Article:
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Physiologically based cord clamping stabilises cardiac output and reduces cerebrovascular injury in asphyxiated near-term lambs
  1. Graeme R Polglase1,2,
  2. Douglas A Blank1,
  3. Samantha K Barton1,3,
  4. Suzanne L Miller1,3,
  5. Vanesa Stojanovska1,
  6. Martin Kluckow4,
  7. Andrew W Gill5,
  8. Domenic LaRosa1,
  9. Arjan B te Pas6,
  10. Stuart B Hooper1,2
  1. 1 The Ritchie Centre, Hudson Institute of Medical Research, Clayton, Victoria, Australia
  2. 2 Department of Obstetrics and Gynaecology, Monash University, Clayton, Victoria, Australia
  3. 3 Centre for Clinical Brain Sciences, The University of Edinburgh, Edinburgh, UK
  4. 4 Department of Neonatology, Royal North Shore Hospital and University of Sydney, Sydney, New South Wales, Australia
  5. 5 Centre for Neonatal Research and Education, The University of Western Australia, Subiaco, Western Australia, Australia
  6. 6 Division of Neonatology, Department of Pediatrics, Leiden University Medical Center, Leiden, The Netherlands
  1. Correspondence to Dr Graeme R Polglase, The Ritchie Centre, HudsonInstitute of Medical Research,Clayton, Victoria 3168, Australia; graeme.polglase{at}


Background Physiologically based cord clamping (PBCC) has advantages over immediate cord clamping (ICC) during preterm delivery, but its efficacy in asphyxiated infants is not known. We investigated the physiology of PBCC following perinatal asphyxia in near-term lambs.

Methods Near-term sheep fetuses (139±2 (SD) days’ gestation) were instrumented to measure umbilical, carotid, pulmonary and femoral arterial flows and pressures. Systemic and cerebral oxygenation was recorded using pulse oximetry and near-infrared spectroscopy, respectively. Fetal asphyxia was induced until mean blood pressure reached ~20 mm Hg, where lambs underwent ICC and initiation of ventilation (n=7), or ventilation for 15 min prior to umbilical cord clamping (PBCC; n=8). Cardiovascular parameters were measured and white and grey matter microvascular integrity assessed using qRT-PCR and immunohistochemistry.

Results PBCC restored oxygenation and cardiac output at the same rate and in a similar fashion to lambs resuscitated following ICC. However, ICC lambs had a rapid and marked overshoot in mean systemic arterial blood pressure from 1 to 10 min after ventilation onset, which was largely absent in PBCC lambs. ICC lambs had increased cerebrovascular injury, as indicated by reduced expression of blood–brain barrier proteins and increased cerebrovascular protein leakage in the subcortical white matter (by 86%) and grey matter (by 47%).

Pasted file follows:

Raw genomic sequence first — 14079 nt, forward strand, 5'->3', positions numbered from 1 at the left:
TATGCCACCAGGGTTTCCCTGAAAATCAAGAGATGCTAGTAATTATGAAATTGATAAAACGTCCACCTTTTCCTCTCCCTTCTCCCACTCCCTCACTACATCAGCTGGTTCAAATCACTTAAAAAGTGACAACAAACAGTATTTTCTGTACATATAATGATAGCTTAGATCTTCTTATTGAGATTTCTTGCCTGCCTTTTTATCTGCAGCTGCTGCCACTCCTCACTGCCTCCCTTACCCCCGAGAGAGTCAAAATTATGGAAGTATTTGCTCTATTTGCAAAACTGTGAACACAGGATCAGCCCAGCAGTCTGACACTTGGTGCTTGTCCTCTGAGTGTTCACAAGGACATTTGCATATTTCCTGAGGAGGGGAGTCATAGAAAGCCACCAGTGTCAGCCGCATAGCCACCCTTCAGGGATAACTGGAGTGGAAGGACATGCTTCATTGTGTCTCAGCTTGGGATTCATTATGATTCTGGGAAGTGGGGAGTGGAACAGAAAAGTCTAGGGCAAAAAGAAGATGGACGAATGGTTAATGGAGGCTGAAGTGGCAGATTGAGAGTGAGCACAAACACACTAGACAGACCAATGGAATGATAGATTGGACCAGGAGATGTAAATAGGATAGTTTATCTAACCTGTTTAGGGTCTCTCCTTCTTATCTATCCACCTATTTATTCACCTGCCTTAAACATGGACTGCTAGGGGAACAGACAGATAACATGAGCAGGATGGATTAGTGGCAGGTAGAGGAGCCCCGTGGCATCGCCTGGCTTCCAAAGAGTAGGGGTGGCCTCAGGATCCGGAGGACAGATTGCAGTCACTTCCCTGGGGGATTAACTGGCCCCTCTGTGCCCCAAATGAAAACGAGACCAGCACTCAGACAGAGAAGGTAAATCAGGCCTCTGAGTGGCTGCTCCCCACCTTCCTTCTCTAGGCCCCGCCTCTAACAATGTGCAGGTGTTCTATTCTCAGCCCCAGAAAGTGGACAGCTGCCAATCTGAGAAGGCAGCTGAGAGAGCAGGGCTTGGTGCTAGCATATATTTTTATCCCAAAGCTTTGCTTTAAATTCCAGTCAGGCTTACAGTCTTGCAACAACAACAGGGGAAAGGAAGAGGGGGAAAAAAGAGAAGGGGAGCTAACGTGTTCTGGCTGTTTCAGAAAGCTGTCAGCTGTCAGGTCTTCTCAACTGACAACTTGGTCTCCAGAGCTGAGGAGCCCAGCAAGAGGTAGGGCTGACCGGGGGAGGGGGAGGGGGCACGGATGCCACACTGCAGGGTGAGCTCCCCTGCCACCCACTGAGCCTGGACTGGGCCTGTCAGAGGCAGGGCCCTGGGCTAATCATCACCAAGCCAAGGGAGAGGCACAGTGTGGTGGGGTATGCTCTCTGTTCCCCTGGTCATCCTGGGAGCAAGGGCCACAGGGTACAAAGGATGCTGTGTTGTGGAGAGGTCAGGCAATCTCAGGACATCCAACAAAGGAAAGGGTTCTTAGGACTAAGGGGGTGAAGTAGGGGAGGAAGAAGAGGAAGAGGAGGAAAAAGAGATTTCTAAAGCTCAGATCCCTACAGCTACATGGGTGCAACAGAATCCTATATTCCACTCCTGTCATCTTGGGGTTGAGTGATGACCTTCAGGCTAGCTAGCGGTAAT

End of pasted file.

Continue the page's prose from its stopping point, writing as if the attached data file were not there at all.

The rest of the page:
Conclusion PBCC restored cardiac output and oxygenation in an identical time frame as ICC, but greatly mitigated the postasphyxia rebound hypertension measured in ICC lambs. This likely protected the asphyxiated brain from cerebrovascular injury. PBCC may be a more suitable option for the resuscitation of the asphyxiated newborn compared with the current standard of ICC.

  • delayed cord clamping
  • asphyxia
  • depressed
  • resuscitation
  • immediate cord clamping

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  • Contributors Substantial contributions to the conception or design of the work, or the acquisition, analysis or interpretation of data: GRP, DAB, SKB, SLM, MK, AWG, ABP, SBH. Drafting the work or revising it critically for important intellectual content: GRP, DAB, SKB, SLM, VS, MK, AWG, DL, ABP, SBH. Final approval of the version published: GRP, DAB, SKB, SLM, VS, MK, AWG, DL, ABP, SBH. Agreement to be accountable for all aspects of the work in ensuring that questions related to the accuracy or integrity of any part of the work are appropriately investigated and resolved: GRP, DAB, SKB, SLM, VS, MK, AWG, DL, ABP, SBH.

  • Funding This research was supported by the National Institute of Health (R01HD072848-01A1), the Research Foundation of the Cerebral Palsy Alliance, a joint National Heart Foundation of Australia and National Health and Medical Research Council (NH&MRC) Research Fellowship (GRP: 1105526), an NH&MRC Research Fellowship (SKB: 545921), an NHMRC-Australian Research Council Dementia Research Development Fellowship (SKB: 1110040), Australian Research Council Future Fellowship (SLM) and the Victorian Government’s Operational Infrastructure Support Program.

  • Competing interests None declared.

  • Ethics approval Experimental procedures were approved by the Monash Medical Centre Animal Ethics Committee A, Monash University.

  • Provenance and peer review Not commissioned; externally peer reviewed.

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